02/24/2014 04:06 pm ET Updated Apr 23, 2014

A Better Definition of Student Success?

At the Rochester Institute of Technology, where I serve as President, we survey all graduates 90 days after graduation to find out how many of them have found employment or are attending graduate school. Such surveys are conducted by many colleges and universities, and they are used to evaluate career placement offices and student preparation for advanced study. Last fall, the results of this survey of RIT graduates was, as usual, very impressive. In fact, 95 percent of last year's graduates reported they were employed full-time in their chosen field of study, or were attending graduate school full-time. The response rate to the survey was also impressive at 78 percent.

Now some readers will say that these results are so good because RIT is an engineering school and engineers are highly in demand by employers, but, in fact, RIT is a comprehensive university with 18,000 students enrolled in more than 150 degree programs, including many in the liberal and fine arts. So why do such a high percentage of our graduates find jobs in their field? The answer is simple: Almost 80 percent of them get up to a year of experience in industry or government before graduation.

RIT is a co-operative education university, meaning that almost all of our students are required to spend a year out in the field gaining real-world experience before graduation. These internships, referred to here as co-ops, are almost always paid, and RIT sends more than 3,000 undergraduates each year to more than 1,900 employers in the U.S. and overseas. 70 percent of RIT undergraduates who participate in these internships receive a full-time job offer from their co-op employer, and this materially improves their employment rate upon graduation.

In addition, because RIT graduates already have real-world experience, employers line up to hire them upon graduation. In fact, we have had to restrict access to our fall and spring fairs by employers because we have run out of space to accommodate all that wish to come to recruit our students.

Another beneficial outcome of this requirement is that it forces currency on RIT faculty members. Professors who try to teach from 10-year-old notes find that students returning from their co-op assignments know how things are done in the real world right now, and they don't tolerate faculty who don't keep up with their profession.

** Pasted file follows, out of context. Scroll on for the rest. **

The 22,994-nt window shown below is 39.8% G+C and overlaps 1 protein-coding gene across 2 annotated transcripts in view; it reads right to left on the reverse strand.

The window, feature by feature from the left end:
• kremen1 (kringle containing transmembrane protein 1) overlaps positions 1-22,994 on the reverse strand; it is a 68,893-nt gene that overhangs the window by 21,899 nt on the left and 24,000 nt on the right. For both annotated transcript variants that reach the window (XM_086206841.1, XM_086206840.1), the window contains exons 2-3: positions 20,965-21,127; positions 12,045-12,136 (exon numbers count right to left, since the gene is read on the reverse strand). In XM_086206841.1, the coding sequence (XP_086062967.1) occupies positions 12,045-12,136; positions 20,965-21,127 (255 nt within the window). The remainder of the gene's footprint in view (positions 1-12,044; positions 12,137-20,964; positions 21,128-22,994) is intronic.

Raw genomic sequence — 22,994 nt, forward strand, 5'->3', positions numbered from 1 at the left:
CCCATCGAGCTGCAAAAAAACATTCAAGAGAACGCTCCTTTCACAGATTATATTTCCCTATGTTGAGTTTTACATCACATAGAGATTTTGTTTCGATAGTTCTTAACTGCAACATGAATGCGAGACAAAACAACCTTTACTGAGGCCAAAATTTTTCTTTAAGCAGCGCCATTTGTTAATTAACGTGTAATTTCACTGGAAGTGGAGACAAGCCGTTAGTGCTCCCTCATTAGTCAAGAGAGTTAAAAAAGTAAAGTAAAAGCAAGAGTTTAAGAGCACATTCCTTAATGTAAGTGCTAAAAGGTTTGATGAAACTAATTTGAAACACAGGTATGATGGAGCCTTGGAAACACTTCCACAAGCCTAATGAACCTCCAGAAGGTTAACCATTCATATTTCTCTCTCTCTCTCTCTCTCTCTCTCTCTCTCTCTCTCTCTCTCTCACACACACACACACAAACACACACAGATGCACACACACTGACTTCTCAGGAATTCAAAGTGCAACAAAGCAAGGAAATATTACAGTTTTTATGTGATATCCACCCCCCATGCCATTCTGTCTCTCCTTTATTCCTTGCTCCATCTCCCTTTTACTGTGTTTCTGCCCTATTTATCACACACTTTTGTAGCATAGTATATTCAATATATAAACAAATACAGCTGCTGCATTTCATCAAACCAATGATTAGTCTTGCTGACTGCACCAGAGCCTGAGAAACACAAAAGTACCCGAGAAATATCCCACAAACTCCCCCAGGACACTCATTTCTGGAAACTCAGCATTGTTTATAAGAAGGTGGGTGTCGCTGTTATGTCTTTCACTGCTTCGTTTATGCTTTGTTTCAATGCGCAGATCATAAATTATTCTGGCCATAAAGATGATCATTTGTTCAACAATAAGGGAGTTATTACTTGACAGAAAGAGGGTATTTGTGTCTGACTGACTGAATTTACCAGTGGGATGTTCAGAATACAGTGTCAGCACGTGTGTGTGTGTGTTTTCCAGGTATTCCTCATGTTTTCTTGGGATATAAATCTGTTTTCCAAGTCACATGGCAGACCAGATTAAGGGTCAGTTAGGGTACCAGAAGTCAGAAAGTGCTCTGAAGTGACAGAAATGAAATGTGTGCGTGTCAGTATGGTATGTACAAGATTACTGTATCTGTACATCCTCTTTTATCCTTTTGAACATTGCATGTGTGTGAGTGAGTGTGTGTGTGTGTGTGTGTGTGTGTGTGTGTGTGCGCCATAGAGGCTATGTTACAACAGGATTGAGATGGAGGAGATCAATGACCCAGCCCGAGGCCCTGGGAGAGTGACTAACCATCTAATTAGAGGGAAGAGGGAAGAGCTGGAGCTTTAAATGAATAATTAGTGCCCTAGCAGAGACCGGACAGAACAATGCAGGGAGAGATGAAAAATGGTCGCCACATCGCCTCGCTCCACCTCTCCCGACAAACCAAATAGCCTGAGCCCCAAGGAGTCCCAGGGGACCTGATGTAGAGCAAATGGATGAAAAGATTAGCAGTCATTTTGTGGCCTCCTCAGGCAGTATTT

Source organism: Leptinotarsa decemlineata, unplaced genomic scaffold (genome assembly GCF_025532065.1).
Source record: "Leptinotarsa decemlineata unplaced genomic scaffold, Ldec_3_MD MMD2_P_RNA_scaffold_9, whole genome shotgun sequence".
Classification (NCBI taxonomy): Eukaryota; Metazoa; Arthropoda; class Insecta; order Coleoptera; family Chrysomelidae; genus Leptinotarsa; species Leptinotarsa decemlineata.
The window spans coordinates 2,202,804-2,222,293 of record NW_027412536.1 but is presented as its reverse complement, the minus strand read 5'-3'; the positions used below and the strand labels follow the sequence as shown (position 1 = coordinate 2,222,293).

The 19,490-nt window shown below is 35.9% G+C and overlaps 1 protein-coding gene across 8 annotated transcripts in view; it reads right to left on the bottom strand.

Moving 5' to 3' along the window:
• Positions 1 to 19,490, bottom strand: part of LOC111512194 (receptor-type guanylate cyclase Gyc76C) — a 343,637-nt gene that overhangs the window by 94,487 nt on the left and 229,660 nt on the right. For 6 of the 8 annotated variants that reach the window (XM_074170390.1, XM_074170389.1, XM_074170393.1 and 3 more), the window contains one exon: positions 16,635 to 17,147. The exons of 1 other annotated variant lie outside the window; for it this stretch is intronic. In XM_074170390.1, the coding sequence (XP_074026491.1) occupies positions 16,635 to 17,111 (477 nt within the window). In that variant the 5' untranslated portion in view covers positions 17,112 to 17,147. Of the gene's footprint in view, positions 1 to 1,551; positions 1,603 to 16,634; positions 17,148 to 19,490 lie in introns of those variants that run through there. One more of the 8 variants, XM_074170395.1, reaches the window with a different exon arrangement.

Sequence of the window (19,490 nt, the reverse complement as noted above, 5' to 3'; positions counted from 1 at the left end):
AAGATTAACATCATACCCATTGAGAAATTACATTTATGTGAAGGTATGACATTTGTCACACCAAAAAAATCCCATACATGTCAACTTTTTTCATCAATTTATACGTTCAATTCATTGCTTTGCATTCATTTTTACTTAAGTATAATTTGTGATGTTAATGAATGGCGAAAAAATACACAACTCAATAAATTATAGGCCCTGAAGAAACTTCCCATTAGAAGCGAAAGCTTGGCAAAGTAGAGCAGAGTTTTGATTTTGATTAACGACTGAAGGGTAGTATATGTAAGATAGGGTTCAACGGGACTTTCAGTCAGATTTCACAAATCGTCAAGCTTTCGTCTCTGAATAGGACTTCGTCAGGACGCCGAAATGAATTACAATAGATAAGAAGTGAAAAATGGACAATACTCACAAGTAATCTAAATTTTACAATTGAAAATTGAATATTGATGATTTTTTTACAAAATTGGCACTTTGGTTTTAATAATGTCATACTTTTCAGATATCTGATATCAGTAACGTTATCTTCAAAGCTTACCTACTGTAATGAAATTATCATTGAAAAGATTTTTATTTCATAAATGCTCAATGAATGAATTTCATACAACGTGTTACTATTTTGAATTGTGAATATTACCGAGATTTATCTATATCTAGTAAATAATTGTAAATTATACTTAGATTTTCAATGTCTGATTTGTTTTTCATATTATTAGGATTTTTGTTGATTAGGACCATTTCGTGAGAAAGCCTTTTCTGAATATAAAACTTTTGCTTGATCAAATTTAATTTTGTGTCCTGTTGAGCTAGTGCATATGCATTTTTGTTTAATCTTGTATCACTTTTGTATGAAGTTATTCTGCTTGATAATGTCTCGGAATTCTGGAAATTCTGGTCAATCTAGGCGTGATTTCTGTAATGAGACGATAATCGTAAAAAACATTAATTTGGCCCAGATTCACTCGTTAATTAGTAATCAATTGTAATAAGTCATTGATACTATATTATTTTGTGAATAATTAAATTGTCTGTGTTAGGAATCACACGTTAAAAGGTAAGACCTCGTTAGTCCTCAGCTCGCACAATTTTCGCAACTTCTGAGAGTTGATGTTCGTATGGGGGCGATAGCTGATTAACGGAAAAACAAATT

This wonderful program also produces another, frequently misunderstood, result. Because the co-op requirement adds a year to the undergraduate degree programs of most of our students, RIT has one of the lowest four year graduation rates of any selective private college or university in the U.S., and for the same reason, our five and six year graduation rates are also lower than those of similar institutions without such a requirement.

Which brings me to my central point:

Many college ranking organizations, and even the proposed new federal rating system for higher education use graduation rates as a key indicator of student success. I think this is a fundamentally flawed notion. If we were to take this notion to the extreme, we would discount the value of community colleges, where graduation rates are low for various understandable reasons, or discount the value of institutions that take in marginal students and find a way to bring many of them to successful outcomes. We need a wide variety of higher education institutions to serve our needs for an educated citizenry, and to meet workforce needs, and to claim that one institution is better than another on the basis of graduation rates seems to me to imply the wrong definition of student success.

So I would suggest two things:

First, if we must use graduation rates as part of ranking schemes, let's adjust our definition of these rates and measure them against degree program duration requirements, not an artificially imposed four, five or six year standard.

Second, let's include employment rates and graduate study participation in our definition of successful student outcomes. And if we can find a way to include civic and community service, we should do that as well. These changes would incentivize colleges and universities to improve for the best of reasons -- the future success of their students.